The coding sequences of OsSPS1 and OsSPS2 without stop codons were amplified with KOD plus DNA polymerase (TOYOBO) using the primer pairs Os1GFPfwBP and Os1GFPrvBP, or Os2GFPfwBP and Os2GFPrvBP (Table 1) to subclone into pDONR221 (Invitrogen Corp., Carlsbad, CA, USA) by a BP reaction. Subsequently, pDONR-OsSPS1 and pDONR-OsSPS2 were used for LR reaction with psmRSGW-GFP, which had a cauliflower mosaic virus 35S promoter upstream of the cloning site, to yield psmRSGW-OsSPS1GFP and psmRSGW-OsSPS2GFP, respectively. The resulting plasmids (10 μg) were precipitated onto spherical gold beads (Bio-Rad, CA, USA). Onion peel or tobacco leaves were bombarded using a particle gun (PDS-1000, Bio-Rad) according to the manufacturer's instructions. After 24 h, the GFP fluorescence in onion and tobacco cells were observed with an Axioskop 2 (Carl Zeiss, Jena, Germany) which had an excitation filter of 470 nm and a barrier filter of 500 to 530 nm (band path). Mito Tracker Red CMXRos (Molecular Probes Inc., OR, USA) was used to stain mitochondria.
Total RNA was extracted from mature leaves, stems, and roots of O. sativa as described above. Reverse transcription was performed using Superscript III RNase H- reverse transcriptase (Invitrogen Corp., Carlsbad, CA, USA) with 2.0 μg of total RNA. The 3′- untranslated regions of OsSPS1 (445 bp) and OsSPS2 (340 bp) were amplified using GoTaq DNA Polymerase (Promega, WI, USA) with the primer pairs OsSPS1probe2ndfw and OsSPS1probe2ndrv, or OsSPS23UTRfw and OsSPS23UTRrv (Table 1).
UQ extraction from yeast cells and HPLC analysis were carried out according to the method described by Uchida et al. (2000), with slight modifications. HPLC was conducted with the following conditions on a Shimadzu LC-10A system: column, TSK-gel ODS-80TM (Tosoh, Tokyo, Japan; 4.6 mm i.d. ×250 mm); solvent system, ethanol/H2O (97.5:2.5 v/v); temperature, 40 °C; flow rate, 1.0 ml min−1; detection, absorbance measured at 275 nm with a SPD6A photodiode array detector. UQ9 and UQ6 were identified by direct comparison with standard specimens.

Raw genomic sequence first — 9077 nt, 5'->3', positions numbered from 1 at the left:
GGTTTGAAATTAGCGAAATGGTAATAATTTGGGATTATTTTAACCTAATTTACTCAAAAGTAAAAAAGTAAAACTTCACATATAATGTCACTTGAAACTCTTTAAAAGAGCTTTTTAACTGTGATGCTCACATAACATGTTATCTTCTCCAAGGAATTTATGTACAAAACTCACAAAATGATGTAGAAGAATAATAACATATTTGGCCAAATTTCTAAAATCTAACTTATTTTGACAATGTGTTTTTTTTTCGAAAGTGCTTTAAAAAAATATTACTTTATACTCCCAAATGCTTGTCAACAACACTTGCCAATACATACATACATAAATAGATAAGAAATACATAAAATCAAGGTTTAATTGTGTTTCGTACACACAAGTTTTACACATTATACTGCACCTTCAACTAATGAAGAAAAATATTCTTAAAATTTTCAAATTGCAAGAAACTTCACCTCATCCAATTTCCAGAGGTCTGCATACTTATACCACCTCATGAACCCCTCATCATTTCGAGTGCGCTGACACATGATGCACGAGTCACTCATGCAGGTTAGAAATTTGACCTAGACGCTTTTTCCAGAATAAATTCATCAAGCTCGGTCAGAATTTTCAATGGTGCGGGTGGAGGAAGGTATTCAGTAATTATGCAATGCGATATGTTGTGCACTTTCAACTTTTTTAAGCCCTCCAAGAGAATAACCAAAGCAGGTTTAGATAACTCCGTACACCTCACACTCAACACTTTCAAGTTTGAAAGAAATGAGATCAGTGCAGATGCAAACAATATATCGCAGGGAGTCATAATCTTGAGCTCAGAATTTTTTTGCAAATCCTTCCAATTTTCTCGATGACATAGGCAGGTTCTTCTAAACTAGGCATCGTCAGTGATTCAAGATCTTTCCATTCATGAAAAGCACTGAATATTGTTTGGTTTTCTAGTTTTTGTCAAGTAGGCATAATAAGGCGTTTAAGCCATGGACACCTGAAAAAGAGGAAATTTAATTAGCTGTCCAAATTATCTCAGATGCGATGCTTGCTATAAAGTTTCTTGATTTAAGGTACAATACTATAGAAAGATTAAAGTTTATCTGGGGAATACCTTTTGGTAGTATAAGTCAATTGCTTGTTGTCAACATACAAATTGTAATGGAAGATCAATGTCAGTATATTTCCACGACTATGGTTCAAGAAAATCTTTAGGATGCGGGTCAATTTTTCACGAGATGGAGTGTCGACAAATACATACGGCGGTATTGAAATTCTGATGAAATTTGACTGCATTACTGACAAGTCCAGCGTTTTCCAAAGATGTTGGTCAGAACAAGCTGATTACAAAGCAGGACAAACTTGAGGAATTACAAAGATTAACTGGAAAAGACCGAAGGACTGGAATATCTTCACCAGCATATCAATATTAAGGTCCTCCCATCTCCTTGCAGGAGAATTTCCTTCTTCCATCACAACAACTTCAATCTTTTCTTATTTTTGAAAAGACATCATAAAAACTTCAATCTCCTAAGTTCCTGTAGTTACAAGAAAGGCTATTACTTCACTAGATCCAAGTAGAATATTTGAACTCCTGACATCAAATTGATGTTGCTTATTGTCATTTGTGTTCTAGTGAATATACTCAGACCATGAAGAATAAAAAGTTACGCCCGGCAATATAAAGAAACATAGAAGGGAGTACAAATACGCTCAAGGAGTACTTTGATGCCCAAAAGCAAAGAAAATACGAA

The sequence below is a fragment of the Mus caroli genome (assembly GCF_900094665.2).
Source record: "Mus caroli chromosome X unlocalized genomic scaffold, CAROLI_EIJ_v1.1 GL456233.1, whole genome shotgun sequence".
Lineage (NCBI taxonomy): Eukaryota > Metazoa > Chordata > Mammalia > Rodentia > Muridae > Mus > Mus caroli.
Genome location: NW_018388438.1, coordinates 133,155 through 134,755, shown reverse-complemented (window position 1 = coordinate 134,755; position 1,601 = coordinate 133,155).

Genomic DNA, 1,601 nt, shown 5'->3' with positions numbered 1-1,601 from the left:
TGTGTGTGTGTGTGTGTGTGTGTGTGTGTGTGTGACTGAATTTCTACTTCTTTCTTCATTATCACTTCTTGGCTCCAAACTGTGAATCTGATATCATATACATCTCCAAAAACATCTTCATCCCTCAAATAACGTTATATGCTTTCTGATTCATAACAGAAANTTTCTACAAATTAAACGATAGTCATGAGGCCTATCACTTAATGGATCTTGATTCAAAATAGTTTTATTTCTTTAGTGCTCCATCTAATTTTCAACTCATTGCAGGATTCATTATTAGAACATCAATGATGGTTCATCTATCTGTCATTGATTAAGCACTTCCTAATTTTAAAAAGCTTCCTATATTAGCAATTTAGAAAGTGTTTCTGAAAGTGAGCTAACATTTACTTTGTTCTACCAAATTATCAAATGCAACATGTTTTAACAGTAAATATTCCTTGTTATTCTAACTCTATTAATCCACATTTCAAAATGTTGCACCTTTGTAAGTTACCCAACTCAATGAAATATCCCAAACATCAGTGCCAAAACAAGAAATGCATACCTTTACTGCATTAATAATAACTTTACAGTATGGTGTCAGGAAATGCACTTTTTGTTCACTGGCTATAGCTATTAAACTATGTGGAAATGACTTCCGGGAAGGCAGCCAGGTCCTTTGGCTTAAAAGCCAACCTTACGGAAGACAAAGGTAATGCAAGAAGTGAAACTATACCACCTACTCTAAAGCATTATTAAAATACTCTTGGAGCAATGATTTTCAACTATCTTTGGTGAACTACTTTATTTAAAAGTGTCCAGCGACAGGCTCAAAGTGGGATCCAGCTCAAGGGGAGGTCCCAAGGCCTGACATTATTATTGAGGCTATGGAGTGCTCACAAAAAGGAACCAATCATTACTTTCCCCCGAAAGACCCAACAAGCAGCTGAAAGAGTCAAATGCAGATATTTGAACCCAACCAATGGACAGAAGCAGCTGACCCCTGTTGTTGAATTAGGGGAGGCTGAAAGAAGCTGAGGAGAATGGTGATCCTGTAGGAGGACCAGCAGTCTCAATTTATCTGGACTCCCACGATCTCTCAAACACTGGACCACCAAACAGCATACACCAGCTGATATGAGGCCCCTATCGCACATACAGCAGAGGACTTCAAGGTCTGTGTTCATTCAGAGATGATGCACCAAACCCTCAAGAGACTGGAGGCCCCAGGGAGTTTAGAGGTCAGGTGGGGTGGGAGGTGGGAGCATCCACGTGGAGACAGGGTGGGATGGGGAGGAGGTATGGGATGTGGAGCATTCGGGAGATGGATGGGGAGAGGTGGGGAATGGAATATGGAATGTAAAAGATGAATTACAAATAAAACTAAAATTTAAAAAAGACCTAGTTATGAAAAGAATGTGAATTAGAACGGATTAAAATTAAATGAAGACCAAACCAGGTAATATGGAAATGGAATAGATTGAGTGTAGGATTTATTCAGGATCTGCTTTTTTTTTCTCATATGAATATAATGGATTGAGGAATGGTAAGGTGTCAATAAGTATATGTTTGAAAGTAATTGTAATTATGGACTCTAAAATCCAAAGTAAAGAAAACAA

To identify the genes encoding the SPSs responsible for UQ or plastoquinone biosynthesis in O. sativa, the full-length cDNA database of O. sativa (http://cdna01.dna.affrc.go.jp/cDNA/) was searched, and two candidate genes were found whose products exhibited significant similarities with the yeast COQ1 polypeptide, otherwise known as hexaprenyl diphosphate synthase (identities 41% and 39%, respectively). These O. sativa genes, designated OsSPS1 and OsSPS2, code for polypeptides of 430 and 403 amino acids, and both possess two conserved aspartate-rich motifs (DDxxD motif) among the Mg2+-dependent prenyltransferase family, which are responsible for prenyl substrate binding. As predicted by web programs such as TargetP, ChroroP, and SignalP, OsSPS1 showed a putative mitochondrial signal peptide sequence (23 amino acids), while OsSPS2 possessed a putative transit peptide (57 amino acids) for plastidal localization at the N-terminus. As shown in Fig. 2, phylogenetic analysis revealed that PPS proteins for UQ and plastoquinone biosynthesis formed an independent clade from other prenyltransferases involved in prenyl chain elongation, such as geranylgeranyl diphosphate (C20) synthase (GGPPS), farnesyl diphosphate (C15) synthase (FPPS), or geranyl diphosphate (C10) synthase (GPPS). Two rice paralogues of SPS, OsSPS1 and 2, clearly belonged to the long chain PPS family involved in UQ or plastoquinone biosynthesis (Fig. 2A), whereas OsSPS1 was classified as a separate branch from AtSPS1, AtSPS2, and OsSPS2 in the phylogenetic analysis. The rice genome analysis on the exon–intron structure revealed that OsSPS2 had a very similar structure to AtSPS1 and AtSPS2, whereas the structure of OsSPS1 was completely different from them (Fig. 2B). This difference in the exon–intron structure also suggests that OsSPS1 evolutionarily branched very early on to form a different subfamily of plant SPS genes. For subsequent functional analyses, the coding regions of these two genes were isolated by nested reverse-transcription PCR.